Texpatriate endorses in Congressional elections

Editorial note: Separate endorsements from the Editorial Board will be written at a latter date for the elections in Congressional District 2 and Congressional District 7, respectively. We will only endorse in Harris County & Statewide elections.

The 113th Congress has been among the most unpopular in American history. Heck, it might be –without exception– the single most unpopular. Most Congresses can muster the passage of a few hundred bills, and this one will be lucky if it can accomplish even a third of that (most of the ones that did pass named post offices). From the debt ceiling to government shutdowns to basic dysfunction, there is a very compelling case to be made to clean house in Congress. “Vote them all out,” is a common recurring theme. But are all members of the House equally culpable for the epic cluster that has occurred within the lower chamber?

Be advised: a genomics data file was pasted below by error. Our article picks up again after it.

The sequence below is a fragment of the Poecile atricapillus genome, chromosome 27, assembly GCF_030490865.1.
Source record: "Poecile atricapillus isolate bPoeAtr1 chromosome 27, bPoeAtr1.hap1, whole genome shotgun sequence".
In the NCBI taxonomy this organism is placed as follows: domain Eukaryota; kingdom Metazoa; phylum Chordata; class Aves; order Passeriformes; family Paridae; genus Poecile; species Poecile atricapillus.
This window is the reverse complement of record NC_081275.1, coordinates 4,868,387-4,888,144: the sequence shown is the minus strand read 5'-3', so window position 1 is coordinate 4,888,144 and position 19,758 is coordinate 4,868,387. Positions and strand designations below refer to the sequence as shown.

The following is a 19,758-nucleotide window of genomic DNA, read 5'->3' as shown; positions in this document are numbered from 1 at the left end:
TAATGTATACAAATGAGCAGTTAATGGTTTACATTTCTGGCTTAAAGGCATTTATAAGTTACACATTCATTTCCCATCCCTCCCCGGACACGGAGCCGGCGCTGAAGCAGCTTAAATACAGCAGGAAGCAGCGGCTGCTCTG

This board believes you would be hard pressed to not admit Republicans are significantly more at fault for the dysfunction than Democrats. Since regaining control of the House in 2011, Republicans have immediately held invaluable legislation, such as the budget or the debt ceiling, hostage in exchange for ludicrous demands. They waste sporadic committee time launching witch hunts against the President for imaginary reasons, and they spend a disgusting amount of time on vacation instead of working to solve just one of the plethora of problems the United States faces.

The three Democratic incumbents in Harris County –Al Green (TX-9), Sheila Jackson Lee (TX-18) and Gene Green (TX-29)– are not perfect, but we sincerely believe that they are immeasurably superior to their opponents. We endorse all three, all Democrats.